No, you do not get to do all that 52C3 and 36C6 hardcore solving.
The numbers corresponding to the clues given in the puzzle could be in Arithmetic Progression or Geometric Progression. And there are multiple possibilities of filling up the numbers.
For example, let’s assume you have 30 as the clue and there are four empty cells,. Then the obvious answer choice is 9, 8, 7, 6. But, which number goes in which cell is determined by an adjacent clue and how it can be arrived at. Get the drift?
3) Crossword – the words that are worthy enough
If you think Crossword is a game for the elderly (because that is the image we have been fed with, in pop culture), you might be wrong.
If you conclude that Crossword is a word-game that is for English-savvy people, you might be wrong once again.
Last but not the least, do not limit Crossword to your Verbal Ability preparation. You are making a blunder if you are constricting the scope of a Crossword.
Crossword as a catalyzing puzzle towards CAT preparation
There are three things you need to work with simultaneously in a Crossword.
- You have to decipher the word(s) based on the clues given.
- The need to choose the appropriate word based on the number of empty cells you have is crucial. For example, let’s say there are 7 vacant places for an answer that looks like ‘Opposite’. Your mind should immediately race to ‘Antonym’ as a related word. You are forming connections based on available constraints.
- There is a necessity to look at the adjacent cells. This is to ensure what you fill up for one answer does not mess up something else. In this aspect, Crossword becomes synonymous with Kakuro and SuDoKu.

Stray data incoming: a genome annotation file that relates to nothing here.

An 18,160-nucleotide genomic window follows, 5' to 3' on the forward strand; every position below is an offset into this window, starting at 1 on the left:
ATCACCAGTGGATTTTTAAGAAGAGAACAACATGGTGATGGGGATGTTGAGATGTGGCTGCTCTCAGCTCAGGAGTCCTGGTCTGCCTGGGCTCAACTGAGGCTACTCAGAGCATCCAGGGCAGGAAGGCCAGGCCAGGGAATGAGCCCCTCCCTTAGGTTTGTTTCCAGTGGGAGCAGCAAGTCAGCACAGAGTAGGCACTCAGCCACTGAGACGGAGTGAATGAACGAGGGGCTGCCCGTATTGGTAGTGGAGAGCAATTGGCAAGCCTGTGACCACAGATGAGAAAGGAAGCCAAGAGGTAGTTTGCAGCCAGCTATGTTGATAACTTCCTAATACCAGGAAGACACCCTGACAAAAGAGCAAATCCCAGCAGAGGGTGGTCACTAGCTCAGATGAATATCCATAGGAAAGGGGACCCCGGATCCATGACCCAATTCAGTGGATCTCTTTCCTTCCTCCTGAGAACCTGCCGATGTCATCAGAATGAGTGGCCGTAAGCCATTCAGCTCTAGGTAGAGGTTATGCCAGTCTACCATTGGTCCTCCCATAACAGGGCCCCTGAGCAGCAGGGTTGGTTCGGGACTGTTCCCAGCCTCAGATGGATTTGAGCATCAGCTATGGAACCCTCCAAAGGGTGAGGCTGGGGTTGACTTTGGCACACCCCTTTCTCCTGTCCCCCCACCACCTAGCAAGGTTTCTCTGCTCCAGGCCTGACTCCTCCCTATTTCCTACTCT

In effect, Crossword is yet another ammunition in your armoury of puzzle games for CAT.
4) 2048 – 2^x?
Did your mind race to find out what power of 2 is 2048? If it did, your Quant preparation must be a decently well-oiled machine.
This game is often played blindly by pushing all numbers to the left or right or up or down in mobile screens. NO, there is a methodical, logical way to decide which way you need to swipe (forget Tinder).
If you can appreciate the game for what it is, this is going to be your go-to puzzle game.
5) Chess – the haven
I could end this with three words – “Chess: Enough said”. But that would be too mainstream. Besides, that is not the purpose. This game, as such, does not need any introduction though. So, let us see how and why this one is very important.
How Chess as a puzzle helps CAT preparation
In Geometry classes, what is the one thing that Rajesh keeps repeating about? Or rather, who is the one person whose name keeps getting repeated in Geometry? Clue: The name starts with P.
YES, you got that right – Pythagoras. Pythagorean triplets form an integral part of Geometry, don’t they?
What do you automatically look for when you see a 3 and a 4? You look for a 5. If you have a 45 degree angle, what do you immediately think about? You think about tan 45, and look for some two sides which could be equal.
So, what exactly is happening here?
ANTICIPATION. That is what is happening. Your mind starts anticipating. That is what Chess does as well. It prepares you to anticipate various scenarios. What if the rook comes forward? What if there is a castling? How should I protect my king if the bishop tags with the queen? Your sense of anticipation improves exponentially.
The way you look at an arrangement puzzle or a Quant sum that spans five lines changes dramatically once you start acquainting yourself with Chess.
Let’s know in the comments what your favourite puzzles are. Cheerio!
Stay safe and best wishes for CAT 2020.
Written by Giridharan Raghuraman